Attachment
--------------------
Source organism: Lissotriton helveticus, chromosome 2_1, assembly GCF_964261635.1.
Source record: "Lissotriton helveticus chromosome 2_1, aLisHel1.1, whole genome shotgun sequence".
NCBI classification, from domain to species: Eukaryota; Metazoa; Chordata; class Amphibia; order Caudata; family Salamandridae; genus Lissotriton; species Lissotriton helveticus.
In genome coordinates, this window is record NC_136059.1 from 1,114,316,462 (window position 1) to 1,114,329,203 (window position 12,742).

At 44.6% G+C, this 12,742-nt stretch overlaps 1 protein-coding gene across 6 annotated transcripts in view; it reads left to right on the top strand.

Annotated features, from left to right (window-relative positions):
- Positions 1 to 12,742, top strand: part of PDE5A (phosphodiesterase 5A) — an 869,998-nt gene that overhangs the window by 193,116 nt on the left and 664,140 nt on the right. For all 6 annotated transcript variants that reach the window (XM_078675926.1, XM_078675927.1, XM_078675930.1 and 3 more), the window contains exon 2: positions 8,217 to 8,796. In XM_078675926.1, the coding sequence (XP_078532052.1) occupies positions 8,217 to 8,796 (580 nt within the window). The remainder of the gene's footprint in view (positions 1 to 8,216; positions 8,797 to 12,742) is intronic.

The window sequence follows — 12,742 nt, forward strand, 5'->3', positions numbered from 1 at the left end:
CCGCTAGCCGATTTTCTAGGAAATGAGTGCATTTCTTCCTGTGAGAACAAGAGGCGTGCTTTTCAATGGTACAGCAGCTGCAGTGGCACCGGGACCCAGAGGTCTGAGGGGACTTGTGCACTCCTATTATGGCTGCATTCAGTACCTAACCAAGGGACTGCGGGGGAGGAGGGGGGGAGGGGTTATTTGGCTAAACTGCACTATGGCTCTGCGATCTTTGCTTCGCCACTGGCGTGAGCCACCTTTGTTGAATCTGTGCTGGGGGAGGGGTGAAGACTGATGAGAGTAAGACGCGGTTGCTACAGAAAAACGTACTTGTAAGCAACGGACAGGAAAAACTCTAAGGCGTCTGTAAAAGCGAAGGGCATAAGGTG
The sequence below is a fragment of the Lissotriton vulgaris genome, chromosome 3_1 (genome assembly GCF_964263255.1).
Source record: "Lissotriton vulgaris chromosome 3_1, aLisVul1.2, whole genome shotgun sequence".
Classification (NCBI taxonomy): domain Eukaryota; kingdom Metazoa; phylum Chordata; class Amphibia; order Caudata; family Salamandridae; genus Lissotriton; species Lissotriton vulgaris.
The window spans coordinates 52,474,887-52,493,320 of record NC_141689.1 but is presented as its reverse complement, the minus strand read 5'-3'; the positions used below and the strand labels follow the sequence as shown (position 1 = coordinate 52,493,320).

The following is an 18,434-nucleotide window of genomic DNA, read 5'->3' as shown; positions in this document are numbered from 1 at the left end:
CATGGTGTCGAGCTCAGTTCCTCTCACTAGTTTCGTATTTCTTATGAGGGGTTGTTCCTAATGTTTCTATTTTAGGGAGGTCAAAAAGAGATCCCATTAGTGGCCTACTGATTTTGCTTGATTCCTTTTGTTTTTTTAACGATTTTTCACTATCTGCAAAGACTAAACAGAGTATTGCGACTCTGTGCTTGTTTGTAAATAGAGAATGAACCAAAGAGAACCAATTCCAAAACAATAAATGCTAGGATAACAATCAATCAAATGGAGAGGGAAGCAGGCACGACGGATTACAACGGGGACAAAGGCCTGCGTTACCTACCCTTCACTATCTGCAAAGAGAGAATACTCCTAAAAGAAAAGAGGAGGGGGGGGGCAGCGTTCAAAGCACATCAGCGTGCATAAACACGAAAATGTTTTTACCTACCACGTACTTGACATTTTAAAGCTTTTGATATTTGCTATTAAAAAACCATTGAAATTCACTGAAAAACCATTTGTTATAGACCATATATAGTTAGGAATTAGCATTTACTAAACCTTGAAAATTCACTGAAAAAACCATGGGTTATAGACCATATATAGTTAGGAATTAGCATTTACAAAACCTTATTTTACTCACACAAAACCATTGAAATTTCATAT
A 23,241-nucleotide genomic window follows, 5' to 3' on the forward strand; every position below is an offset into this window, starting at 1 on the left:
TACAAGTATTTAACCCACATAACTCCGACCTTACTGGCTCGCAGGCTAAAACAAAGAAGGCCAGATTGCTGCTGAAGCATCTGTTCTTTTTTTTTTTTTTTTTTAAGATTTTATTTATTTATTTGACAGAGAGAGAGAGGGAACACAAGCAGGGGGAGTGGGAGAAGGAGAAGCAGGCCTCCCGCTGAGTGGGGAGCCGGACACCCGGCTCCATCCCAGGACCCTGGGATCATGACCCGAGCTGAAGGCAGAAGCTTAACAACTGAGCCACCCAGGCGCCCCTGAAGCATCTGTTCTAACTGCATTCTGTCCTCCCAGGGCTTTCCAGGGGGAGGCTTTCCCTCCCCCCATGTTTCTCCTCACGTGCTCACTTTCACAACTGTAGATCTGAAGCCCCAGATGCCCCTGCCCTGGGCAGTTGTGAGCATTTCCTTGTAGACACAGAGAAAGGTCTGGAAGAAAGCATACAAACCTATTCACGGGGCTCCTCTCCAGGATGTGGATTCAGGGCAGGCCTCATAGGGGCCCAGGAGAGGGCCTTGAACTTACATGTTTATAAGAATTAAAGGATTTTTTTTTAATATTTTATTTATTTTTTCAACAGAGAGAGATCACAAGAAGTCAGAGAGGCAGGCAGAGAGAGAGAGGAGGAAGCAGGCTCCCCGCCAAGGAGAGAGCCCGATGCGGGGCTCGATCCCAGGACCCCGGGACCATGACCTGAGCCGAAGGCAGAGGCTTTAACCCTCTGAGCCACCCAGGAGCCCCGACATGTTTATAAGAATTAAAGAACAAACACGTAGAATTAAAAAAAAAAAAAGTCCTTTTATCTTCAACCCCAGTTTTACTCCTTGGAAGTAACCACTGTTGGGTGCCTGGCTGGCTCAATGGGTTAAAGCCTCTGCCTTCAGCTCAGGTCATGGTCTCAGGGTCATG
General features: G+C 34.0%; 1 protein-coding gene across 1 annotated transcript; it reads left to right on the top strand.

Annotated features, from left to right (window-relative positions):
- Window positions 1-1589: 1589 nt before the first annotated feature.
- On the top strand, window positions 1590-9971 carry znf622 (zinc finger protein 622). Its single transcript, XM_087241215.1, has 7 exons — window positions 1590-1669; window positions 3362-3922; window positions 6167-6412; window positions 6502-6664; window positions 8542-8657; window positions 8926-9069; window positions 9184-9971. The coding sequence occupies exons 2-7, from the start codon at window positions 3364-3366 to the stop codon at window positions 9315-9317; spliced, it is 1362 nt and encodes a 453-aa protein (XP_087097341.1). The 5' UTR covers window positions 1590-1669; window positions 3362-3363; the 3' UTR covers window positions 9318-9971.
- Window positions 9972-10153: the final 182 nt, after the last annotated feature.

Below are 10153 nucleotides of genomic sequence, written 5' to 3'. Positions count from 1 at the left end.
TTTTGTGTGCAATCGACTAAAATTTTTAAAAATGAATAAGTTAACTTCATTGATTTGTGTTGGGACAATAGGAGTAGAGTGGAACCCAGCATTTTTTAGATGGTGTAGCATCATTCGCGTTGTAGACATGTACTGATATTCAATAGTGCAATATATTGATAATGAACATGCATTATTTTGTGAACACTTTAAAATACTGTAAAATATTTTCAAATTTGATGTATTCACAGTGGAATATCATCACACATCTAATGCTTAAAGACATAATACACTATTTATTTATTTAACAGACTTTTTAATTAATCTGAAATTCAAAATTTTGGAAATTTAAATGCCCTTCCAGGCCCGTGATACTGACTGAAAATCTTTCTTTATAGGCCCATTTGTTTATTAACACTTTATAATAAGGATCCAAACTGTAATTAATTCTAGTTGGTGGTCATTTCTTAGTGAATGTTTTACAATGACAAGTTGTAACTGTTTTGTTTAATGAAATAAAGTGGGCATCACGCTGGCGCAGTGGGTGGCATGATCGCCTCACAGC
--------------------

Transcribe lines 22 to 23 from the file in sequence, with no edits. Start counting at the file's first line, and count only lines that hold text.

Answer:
- Window positions 9972-10153: the final 182 nt, after the last annotated feature.

Below are 10153 nucleotides of genomic sequence, written 5' to 3'. Positions count from 1 at the left end.